The Poolshark team dealt with numerous technical challenges throughout the week: engineering a special grip and bridge so the PR2 could hold the cue, a ball detector, table localization, visualizations and input tools, shot selector, and more.
A big thanks goes to Alon Altman for his open-source FastFiz billiards library. FastFiz is a physics and rules engine for billiards that the Poolshark team used to select which shots the PR2 should take. The Poolshark team has released its own code in the billiards stack.
June is "Hackathon" month, so there are two more one-week hackathons to come: pushing a cart and fetching a drink from a refrigerator. It's one down, two to go!
Previous "hackathon" sprints:
We're packing up a PR2 and heading to CVPR in San Francisco. We'll be at the CVPR 2010: Computer Vision for Human-Robot Interaction Workshop on Monday, from 2-6 pm. The PR2 will be showing a variety of demos at the poster session on Tuesday night, from 5:20-9:00 pm. Hope to see you there!
Unified framework for task specification, control and coordination for mobile manipulation
Suppose you want a robot to assist you in carrying an object through a
crowded environment. For this to work, the robot must know which item
you want to pick up, how to pick it up and with what force, how to
avoid both moving and non-moving obstacles, and where to set the object
down. Furthermore, it must do all of these tasks while taking your
movements into account.
Katholieke Universiteit Leuven has already developed a number of tools that will enable developers to make this a reality with the PR2. Their iTaSC (instantaneous Task Specification using Constraints) and skills framework will enable developers to specify this complex task of carrying an object and avoiding obstacles, all while tracking the human co-operator's movements. iTaSC allows developers to specify constraints for the motion and forces the robot uses, and it can take into account the many uncertainties such a task presents. Carrying an object also requires complex, real-time control over the robot's motors and sensors. KU Leuven's Real-Time Toolkit (RTT) for Orocos will enable developers to control multiple iTaSC motions together.
The PR2 will need to be able to track people and other moving obstacles. For this, a state-of-the-art multi-target tracking and localization algorithm (MTTL) will be added to ROS. The group will also integrate ROS with the OpenRobot simulator, which uses the open-source 3D content creation suite Blender.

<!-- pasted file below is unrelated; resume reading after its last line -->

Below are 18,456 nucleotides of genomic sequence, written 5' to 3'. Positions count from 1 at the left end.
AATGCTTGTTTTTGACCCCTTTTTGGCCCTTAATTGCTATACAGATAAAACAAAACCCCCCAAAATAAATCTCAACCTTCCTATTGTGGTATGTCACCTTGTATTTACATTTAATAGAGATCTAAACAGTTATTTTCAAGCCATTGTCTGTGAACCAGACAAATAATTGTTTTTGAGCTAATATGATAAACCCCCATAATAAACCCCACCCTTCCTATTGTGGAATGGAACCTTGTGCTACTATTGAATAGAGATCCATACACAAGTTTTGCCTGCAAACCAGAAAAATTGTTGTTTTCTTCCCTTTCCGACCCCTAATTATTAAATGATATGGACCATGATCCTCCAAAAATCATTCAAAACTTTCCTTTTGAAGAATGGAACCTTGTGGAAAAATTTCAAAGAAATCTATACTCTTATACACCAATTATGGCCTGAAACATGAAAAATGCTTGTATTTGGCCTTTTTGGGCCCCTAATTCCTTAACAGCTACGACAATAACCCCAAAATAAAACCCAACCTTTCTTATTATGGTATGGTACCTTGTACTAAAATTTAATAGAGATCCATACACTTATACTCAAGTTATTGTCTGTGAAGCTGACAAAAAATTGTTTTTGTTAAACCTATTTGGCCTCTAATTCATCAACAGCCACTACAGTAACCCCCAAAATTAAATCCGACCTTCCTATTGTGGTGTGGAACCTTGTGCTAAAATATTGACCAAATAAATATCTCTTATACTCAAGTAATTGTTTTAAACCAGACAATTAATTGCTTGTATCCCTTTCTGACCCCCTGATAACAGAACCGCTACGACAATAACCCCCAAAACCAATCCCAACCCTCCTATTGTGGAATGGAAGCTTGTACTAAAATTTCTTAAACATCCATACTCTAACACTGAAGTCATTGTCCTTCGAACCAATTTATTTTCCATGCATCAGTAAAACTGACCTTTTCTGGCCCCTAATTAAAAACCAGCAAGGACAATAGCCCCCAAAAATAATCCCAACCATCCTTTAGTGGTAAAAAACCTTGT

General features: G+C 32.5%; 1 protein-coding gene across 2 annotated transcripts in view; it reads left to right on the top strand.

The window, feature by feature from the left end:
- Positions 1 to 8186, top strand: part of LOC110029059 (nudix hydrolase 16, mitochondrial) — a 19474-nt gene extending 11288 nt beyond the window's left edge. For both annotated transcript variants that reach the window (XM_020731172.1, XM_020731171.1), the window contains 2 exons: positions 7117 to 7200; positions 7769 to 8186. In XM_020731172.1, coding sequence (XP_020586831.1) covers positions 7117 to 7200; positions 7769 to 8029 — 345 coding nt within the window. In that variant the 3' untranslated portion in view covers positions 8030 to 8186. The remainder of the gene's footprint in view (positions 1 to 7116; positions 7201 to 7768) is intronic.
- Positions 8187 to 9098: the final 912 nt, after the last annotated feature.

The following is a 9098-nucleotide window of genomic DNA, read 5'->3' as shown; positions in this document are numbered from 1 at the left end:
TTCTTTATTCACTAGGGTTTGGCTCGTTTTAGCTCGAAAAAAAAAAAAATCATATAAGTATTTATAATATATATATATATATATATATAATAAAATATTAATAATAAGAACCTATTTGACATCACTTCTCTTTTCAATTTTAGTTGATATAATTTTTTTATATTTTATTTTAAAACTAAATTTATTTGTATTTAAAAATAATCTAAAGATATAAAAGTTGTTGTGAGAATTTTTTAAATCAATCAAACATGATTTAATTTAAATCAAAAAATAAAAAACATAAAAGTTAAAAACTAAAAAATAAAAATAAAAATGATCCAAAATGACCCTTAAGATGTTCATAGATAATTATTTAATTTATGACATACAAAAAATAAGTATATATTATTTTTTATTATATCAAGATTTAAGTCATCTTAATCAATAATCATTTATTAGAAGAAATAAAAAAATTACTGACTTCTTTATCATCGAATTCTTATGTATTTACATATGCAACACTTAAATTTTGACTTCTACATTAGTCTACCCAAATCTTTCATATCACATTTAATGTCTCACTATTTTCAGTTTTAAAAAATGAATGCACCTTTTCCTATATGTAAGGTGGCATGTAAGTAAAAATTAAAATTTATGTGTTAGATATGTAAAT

KU Leuven's work on these tools will help create reusable, complex tasks for solving many other difficult challenges. The iTaSC framework has applications in robotic surgery, such as moving a surgical tool in precise laparoscopic surgery, as well as enabling robots to manipulate objects together while also taking into account the presence of people in the area.
The KU Leuven team has both a mechanical and software engineering
background. Its primary expertise relevant to the PR2 program is in
specification and real-time control of complex tasks for robots with
many degrees of freedom and multiple sensors.
Professors Herman Bruyninckx, co-founder of the Orocos open robot control software project, and Joris De Schutter, pioneer of the iTaSC framework, are leading the project. Dr. Ruben Smits, developer of the iTaSC and skills framework and experienced contributor to both Orocos and ROS, is the principal investigator.
The team also consists of post-doctoral researchers Tinne De Laet, Eric Demeester, and Peter Soetens, and PhD students Koen Buys, Wilm Decré, and Dominick Vanthienen, who are all active in the field of robotics at the Department of Mechanical Engineering, and who have already contributed substantially to the open source community.
The project futhermore benefits from strong collaborations with Professor Jan Swevers, Professor Luc De Raedt’s Machine Learning group at the Department of Computer Science, and with Professor Moritz Diehl from KU Leuven’s Center of Excellence in Optimization in Engineering (OPTEC).
Below is a video of Koen Buys presenting KU Leuven's proposal to the rest of the PR2 Beta Program participants. You can download the slides as PDF.
Article written with assistance from Eric Demeester.